The table is not round and we might not be sitting around it. But here are some thoughts about the Watchmen movie from the lethal legion of RevolutionSF co-conspirators anyways.
I watched the movie and did what I said I was going to do, I went in alone. Watchmen means a lot to me, I've gifted the collection several times, thought about the potential for the movie a bit. I read these as the comics came out. I was a kid of the 80s, Watchmen and Dark Knight redifined what we were reading as young comic nerds. So the movie?
I feel the movie hit all the tropes the comic did in the space of time they had. Could there have been more? Certainly. but did it give the message of the comic' I think it did 100 percent. I wish it was a bit longer. -- Matt "KaosDevice" Cowger
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I came away feeling disappointed. It was a fairly literal translation of the comic from page to screen but that is not enough for a great movie. The stuff that has been cut has ripped the heart and soul out of the story for me leaving a hollow experience when compared to reading the book.
While I was never a fan of the space squid in chapter 12, the new cataclysm doesn't work for me. And there was no emotional context. The cataclysm happened but so what we had no connection to the people that it affected. -- wgk33
I think Snyder really nailed it. The new ending doesn't bother me at all. I LOVED Jackie Earle Haley as Rorschach. I loved how they snuck him in unmasked as an extra before you knew who he was. It's one of those details that pays off on subsequent readings of the book and should pay off for the film as well. The line he has in the prison cafeteria got a huge response from the midnight crowd I saw it with.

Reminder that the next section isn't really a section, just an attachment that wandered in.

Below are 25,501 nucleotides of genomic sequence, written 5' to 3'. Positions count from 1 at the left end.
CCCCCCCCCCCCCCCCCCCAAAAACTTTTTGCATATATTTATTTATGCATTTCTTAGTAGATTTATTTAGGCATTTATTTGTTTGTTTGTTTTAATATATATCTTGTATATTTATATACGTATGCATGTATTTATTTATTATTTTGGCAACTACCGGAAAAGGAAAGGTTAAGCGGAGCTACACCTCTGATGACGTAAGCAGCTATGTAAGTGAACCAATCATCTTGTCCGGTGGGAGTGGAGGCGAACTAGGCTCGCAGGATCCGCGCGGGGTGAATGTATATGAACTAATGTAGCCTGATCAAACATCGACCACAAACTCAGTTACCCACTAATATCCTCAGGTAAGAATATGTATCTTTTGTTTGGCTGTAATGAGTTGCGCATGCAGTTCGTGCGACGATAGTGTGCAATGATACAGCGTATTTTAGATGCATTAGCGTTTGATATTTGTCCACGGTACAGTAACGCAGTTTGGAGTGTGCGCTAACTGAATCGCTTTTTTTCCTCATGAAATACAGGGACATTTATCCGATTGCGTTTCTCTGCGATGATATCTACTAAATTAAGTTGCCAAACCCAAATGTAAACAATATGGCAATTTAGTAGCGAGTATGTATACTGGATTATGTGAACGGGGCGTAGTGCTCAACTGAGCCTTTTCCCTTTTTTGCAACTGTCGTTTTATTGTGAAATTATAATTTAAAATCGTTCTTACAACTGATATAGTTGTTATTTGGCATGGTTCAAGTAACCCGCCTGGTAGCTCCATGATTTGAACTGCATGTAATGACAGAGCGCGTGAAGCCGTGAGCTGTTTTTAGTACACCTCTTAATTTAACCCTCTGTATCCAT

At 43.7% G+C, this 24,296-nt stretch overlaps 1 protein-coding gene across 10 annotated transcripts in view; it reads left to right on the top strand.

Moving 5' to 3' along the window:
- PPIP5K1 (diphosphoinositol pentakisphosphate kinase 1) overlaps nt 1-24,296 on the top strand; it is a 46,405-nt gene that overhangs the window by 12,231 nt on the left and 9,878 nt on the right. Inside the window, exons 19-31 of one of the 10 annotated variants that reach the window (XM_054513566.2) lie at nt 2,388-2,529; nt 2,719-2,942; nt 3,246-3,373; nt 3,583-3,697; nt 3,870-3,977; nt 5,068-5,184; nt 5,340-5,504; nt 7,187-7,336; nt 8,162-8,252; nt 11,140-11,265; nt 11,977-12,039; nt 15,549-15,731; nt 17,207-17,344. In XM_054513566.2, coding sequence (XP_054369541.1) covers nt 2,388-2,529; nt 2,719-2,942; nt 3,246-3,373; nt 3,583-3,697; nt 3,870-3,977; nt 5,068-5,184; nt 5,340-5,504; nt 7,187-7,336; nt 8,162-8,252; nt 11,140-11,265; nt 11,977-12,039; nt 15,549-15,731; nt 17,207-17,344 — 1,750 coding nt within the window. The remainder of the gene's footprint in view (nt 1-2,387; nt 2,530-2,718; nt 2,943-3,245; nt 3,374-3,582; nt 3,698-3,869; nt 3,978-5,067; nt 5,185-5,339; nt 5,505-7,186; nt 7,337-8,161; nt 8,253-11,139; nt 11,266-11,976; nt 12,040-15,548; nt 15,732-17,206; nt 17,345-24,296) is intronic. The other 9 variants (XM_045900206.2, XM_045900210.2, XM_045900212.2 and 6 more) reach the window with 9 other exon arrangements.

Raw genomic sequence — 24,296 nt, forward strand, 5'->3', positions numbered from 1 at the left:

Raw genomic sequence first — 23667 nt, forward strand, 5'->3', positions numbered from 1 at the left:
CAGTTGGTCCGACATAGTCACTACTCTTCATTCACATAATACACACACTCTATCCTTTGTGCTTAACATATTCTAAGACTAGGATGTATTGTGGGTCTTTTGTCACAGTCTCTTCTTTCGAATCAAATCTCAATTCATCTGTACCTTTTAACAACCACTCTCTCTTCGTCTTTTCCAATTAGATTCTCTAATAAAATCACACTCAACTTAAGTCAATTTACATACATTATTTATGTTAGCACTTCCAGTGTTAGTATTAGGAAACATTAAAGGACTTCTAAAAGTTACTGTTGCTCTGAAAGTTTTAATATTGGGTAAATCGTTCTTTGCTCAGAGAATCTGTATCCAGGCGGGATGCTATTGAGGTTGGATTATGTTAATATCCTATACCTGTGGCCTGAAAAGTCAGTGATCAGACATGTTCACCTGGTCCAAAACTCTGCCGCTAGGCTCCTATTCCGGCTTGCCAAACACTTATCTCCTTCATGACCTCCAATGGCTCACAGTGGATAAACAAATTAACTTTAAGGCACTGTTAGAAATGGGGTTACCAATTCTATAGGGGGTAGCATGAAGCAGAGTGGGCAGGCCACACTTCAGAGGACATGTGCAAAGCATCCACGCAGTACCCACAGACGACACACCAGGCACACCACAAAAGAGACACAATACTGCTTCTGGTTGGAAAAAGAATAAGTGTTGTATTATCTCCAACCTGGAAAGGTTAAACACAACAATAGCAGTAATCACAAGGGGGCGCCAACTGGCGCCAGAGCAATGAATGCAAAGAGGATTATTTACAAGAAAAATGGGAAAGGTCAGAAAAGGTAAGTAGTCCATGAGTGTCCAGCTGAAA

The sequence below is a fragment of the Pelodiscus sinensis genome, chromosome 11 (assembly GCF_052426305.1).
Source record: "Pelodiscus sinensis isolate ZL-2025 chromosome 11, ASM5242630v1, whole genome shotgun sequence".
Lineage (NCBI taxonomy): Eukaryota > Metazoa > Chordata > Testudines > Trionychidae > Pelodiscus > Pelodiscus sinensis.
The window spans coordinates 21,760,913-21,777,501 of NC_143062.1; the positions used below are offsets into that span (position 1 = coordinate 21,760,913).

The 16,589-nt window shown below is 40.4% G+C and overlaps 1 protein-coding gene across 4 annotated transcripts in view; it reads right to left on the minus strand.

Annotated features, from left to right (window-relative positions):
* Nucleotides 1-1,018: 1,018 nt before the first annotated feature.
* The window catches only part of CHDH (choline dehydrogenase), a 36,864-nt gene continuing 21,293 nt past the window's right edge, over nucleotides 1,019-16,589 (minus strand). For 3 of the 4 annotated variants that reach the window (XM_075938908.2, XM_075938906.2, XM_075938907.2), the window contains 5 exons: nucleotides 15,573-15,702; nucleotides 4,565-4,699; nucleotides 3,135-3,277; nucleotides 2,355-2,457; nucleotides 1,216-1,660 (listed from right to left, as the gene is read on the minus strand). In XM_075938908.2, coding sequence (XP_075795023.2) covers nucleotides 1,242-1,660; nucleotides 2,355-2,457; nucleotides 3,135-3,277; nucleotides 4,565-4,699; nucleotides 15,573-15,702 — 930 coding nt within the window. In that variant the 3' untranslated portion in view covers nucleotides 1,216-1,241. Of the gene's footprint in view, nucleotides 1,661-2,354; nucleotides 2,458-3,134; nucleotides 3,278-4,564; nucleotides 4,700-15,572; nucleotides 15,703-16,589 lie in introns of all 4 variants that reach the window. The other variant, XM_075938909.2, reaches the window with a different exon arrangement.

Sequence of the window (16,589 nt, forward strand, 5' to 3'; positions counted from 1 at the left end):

Rorschach steals the show. I love how his "no comprises" attitude sees him succeed in getting the truth out there through the ending implication that it will be published in The New Frontiersman.
I enjoyed the little details like the Gunga Diner blimps and Veidt Industries (and Pyramid) stuff occupying screen space for those that will look for that sort of thing.
Snyder nailed the Comedian's murder, the Watchmaker on Mars scene, Nite Owl and Comedian in the Owlship taking on rioters and Ozymandias taking out his would-be assassin. I find the new ending easily acceptable. It raises the stakes by making the devastation occur beyond merely New York. We still get Antarctica and the mutated tiger thing.
I missed revisiting the street corner and the newsstand. One of the things I enjoyed about the book was gradually becoming aware of and learning the consistent geography of shops and streets around the newsstand. But I certainly understand that all those scenes with the newsstand, the vendor and the kid reading Black Freighter just could not make it into a film adaptation.
The shot of Comedian falling backwards through the window and, later, Rorschach perched on the sill are both very faithfully realized straight out of